The issue of the validity of bills executed in non-Jewish courts was a matter of substantial rabbinic discussion during the Middle Ages. In addition to the mishnah in Gittin providing for recourse to non-Jewish courts for the limited purpose of executing certain bills, a further tannaitic passage absolutely forbade seeking judgment before a non-Jewish tribunal: "It has been taught: R. Tarfon used to say: In any place where you find heathen law courts, even though their law is the same as the Israelite law, you must not resort to them since it says, 'These are the judgments which thou shalt set before them,' that is to say, 'before them' and not before heathens." The Ashkenazic rishonim insisted upon the exclusive jurisdiction of rabbinic courts for Jewish litigants, and this provision was successfully solicited from the secular powers in the Jews' corporate charters.

At a synod at Troyes, about 1150, Rabbenu Tam and other authorities, with the assent of a large group of northern French and possibly western German rabbis, decreed:

1. We have voted, decreed, ordained and declared under the herem (ban) that no man or woman may bring a fellow-Jew before Gentile courts or exert compulsion on him through Gentiles, whether by a prince or a common man, a ruler or an inferior official, except by mutual agreement made in the presence of proper witnesses.

2. If the matter accidentally reaches the government or other Gentiles, and in that manner pressure is exerted on a Jew, we have decreed that the man who is aided by the Gentiles shall have saved his fellow from their hands, and shall secure him against the Gentiles ... and he shall make satisfaction to him and secure him in such manner as the seven elders of the city will ordain....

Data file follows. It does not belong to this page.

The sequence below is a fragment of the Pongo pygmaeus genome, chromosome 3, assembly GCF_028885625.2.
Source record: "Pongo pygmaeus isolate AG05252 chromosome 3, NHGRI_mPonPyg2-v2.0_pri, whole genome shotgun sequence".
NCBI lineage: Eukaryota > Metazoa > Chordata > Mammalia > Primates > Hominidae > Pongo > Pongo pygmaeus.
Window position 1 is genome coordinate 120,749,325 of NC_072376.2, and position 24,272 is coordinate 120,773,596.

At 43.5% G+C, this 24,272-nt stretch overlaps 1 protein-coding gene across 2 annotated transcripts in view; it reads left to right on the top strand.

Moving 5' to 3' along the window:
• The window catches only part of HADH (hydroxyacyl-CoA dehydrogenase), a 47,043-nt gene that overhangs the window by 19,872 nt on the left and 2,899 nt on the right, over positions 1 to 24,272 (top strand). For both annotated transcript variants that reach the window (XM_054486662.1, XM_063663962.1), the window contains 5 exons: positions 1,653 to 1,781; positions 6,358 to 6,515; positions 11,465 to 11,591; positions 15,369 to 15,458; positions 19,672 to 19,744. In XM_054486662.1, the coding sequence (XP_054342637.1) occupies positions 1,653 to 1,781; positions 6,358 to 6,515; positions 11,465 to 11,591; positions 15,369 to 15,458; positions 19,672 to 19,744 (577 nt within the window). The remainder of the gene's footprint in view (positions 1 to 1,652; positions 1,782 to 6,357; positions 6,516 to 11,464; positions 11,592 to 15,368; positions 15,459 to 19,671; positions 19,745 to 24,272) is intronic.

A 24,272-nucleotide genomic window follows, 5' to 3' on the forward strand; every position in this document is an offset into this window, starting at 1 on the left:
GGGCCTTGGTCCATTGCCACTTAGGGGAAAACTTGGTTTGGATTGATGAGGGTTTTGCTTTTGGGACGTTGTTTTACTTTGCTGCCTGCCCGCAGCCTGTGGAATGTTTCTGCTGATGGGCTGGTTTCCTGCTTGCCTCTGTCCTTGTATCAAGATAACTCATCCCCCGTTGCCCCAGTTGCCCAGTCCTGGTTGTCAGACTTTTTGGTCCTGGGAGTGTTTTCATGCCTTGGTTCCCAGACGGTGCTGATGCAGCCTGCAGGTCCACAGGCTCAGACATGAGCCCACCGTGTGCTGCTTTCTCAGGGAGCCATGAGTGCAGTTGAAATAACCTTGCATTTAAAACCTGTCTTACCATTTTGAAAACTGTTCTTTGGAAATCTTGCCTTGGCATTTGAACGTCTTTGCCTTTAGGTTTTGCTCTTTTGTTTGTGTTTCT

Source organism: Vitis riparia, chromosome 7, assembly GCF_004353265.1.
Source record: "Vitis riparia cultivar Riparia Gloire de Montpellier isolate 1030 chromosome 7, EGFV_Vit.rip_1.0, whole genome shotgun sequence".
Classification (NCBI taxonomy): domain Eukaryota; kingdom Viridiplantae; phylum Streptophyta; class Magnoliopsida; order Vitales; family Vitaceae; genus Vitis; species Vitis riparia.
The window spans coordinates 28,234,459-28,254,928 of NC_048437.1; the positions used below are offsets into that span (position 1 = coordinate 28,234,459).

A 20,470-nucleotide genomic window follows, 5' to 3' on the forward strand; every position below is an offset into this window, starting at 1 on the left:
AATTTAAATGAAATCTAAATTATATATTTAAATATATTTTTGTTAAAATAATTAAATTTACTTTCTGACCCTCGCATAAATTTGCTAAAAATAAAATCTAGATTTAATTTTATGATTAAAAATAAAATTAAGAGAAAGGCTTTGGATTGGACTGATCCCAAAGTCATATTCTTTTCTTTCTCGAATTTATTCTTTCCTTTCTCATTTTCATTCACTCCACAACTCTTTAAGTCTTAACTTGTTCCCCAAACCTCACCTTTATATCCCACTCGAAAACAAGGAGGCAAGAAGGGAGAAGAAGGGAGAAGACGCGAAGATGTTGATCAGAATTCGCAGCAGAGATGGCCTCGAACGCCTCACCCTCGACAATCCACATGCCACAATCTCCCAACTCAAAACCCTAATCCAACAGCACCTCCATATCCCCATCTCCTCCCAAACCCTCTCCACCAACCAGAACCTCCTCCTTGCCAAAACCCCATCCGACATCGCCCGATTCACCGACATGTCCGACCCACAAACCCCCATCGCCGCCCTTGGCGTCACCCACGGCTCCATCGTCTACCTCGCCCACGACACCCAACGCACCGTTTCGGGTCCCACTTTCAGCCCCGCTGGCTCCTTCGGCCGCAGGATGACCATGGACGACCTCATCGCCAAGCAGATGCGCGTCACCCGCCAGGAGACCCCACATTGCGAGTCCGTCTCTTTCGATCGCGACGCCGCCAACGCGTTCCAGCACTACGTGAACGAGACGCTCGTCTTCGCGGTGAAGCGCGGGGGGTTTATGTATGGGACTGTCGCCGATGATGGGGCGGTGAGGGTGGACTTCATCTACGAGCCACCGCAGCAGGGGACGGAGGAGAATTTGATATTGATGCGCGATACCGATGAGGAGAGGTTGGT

3. He shall not intimidate the "seven elders" through the power of Gentile. And because the masters of wicked tongue and informers do their deeds in darkness, we have decreed also excommunication for indirect action unless he satisfy him in accordance with the decision of the "elders" of the city.


(Continues...)

Excerpted from Separation of Church and State by Gil Graff. Copyright © 1985 The University of Alabama Press. Excerpted by permission of The University of Alabama Press.
All rights reserved. No part of this excerpt may be reproduced or reprinted without permission in writing from the publisher.
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Table of Contents

Contents

Preface,
Introduction,
1. From Talmudic Times to the Eighteenth Century,
2. The Impact of the Enlightenment and the Centralization of State Authority,
3. The French Revolution,
4. The Napoleonic Phase,
5. Religious Reform, 1815–1848,
Summary and Conclusions,
Abbreviations,
Notes,
Glossary,
General Bibliography,
Bibliography of Talmudic Texts, Classical Responsa, and Rabbinic Commentaries,
Index,